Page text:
Step 3: The Bad News
Ok, so you’ve got this impressive hunk of metal and glass… the bad news is that it isn’t just a pain to mount on your DSLR. Odds are that the lens cannot be fully functional on your DSLR no matter what you do.
Take your lens and a sheet of paper where you can see the sun. Use the lens to focus the image of the sun on the paper (look at the back of the paper). How much space is there between the rear of the lens and the paper? For my Kowa 1:1 55mm, the answer is only about 1/4 inch!
My Sony A-mount DSLRs have a lens flange mount to sensor distance of 44.5mm, which is about 1 3/4 inches. The shortest APS-C mount to sensor distance in commodity use is the EVIL Sony E-mount, and that’s 18mm, or a little less than 3/4 inch. Thus, you can pretty much forget about infinity focus. Even if you did get the lens pushed back far enough, for example by modifying the lens body to fit deep inside a Sony E-mount, the image circle at infinity is nowhere near big enough to cover an APS-C sensor.
Having accepted that this lens is for macro only, it is time to talk about the lack of a focus helical. Your lens doesn’t have one, does it? It probably does have a screw thread, so you could use partially unscrewing it as your focus mechanism. However, in such a macro domain, that’s not likely to be worthwhile. You could always mount it on extension tubes or a bellows for really extreme macro use….
More bad news: your ultra-fast lens isn’t actually as fast as it is marked. Why? At extreme close focus, the extra distance behind the lens typically increases the effective focal length. This happens for most lenses, including ones designed as macros. My f/ 1.0 thus behaves more like f /1.7, thankfully also increasing the image circle to just about cover APS-C.
The final bad news: at least at this level of macro, image quality is technically horrifically BAD! In fact, IQ is probably significantly worse than any lens you’ve ever tried. Contrast is very poor, flare is highly visible and bizarrely shaped, and sharpness is mediocre in the center and non-existent at the edges.
So, why bother? Because it effortlessly makes abstract images like the one shown here, it may be worth it. You simply can’t make images like this any other way. With this type of lens, enough light gets in to do this hand held, and the ultra-thin depth-of-focus paired with undercorrected aberrations makes an amazingly smooth blur of the background. The bokeh is uniquely appealing so long as flare does not mess it up.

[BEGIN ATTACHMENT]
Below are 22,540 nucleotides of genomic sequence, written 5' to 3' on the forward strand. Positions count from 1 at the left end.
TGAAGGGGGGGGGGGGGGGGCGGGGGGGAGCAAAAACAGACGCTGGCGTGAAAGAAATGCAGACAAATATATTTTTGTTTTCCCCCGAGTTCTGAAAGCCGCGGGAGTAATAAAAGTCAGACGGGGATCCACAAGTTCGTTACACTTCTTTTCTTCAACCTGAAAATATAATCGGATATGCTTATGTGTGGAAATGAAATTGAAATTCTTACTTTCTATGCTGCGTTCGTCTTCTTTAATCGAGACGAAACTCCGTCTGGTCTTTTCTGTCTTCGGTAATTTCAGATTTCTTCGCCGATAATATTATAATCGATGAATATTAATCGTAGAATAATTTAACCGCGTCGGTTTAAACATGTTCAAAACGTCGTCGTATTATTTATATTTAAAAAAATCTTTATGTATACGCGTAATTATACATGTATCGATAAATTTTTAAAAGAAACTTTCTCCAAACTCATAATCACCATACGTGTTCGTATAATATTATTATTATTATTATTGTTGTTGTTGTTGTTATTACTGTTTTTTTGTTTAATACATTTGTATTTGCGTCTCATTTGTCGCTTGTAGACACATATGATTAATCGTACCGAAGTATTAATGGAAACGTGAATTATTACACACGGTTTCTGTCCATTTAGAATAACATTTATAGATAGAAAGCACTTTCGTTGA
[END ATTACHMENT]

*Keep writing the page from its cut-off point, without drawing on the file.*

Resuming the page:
Step 4: Mount It
Ok, how do you stick this on your camera? Well, I’m not proud of this, but sticking it is definitely the right idea. We’ll literally stick it on an adapter.
An adapter? They make adapters for these? No. We’ll simply glue it onto an adapter made for something else. If you have machining skills and equipment, feel free to do something a little less homemade, but metal-to-metal bonding with a lot of surface area works quite well with cyanoacrylate glues (e.g., Krazy Glue).
In general, what you want is an adapter that is thin but still has a flange covering the camera mount. Glassless M42 adapters are reasonable choices for DSLRs using Sony/Minolta, Canon, Nikon, or 4/3 mounts, and usually cost as little as $5. The M42 thread is 42mm across with no obstructions, so rear lenses with diameters less than that will fit without modification.
Before attaching the lens to the adapter, try holding it in place to see how far back the rear element protrudes. If it sticks out in the back more than any of the lenses designed for your camera, there is a serious chance of a collision with your DSLR’s mirror. This can be remedied by simply using a thicker adapter; for example, Nikon has a longer back focus than M42, so you might use a Nikon adapter rather than M42 to avoid hitting the mirror on certain Canon DSLRs.
Once you have confirmed the fit, spread a thin layer of cyanoacrylate glue on the rear edge of the lens barrel, and attach it to the adapter. Be quick centering it; this type of glue sets within 30 seconds or so. Let it dry overnight for best strength.
Step 5: Make It Pretty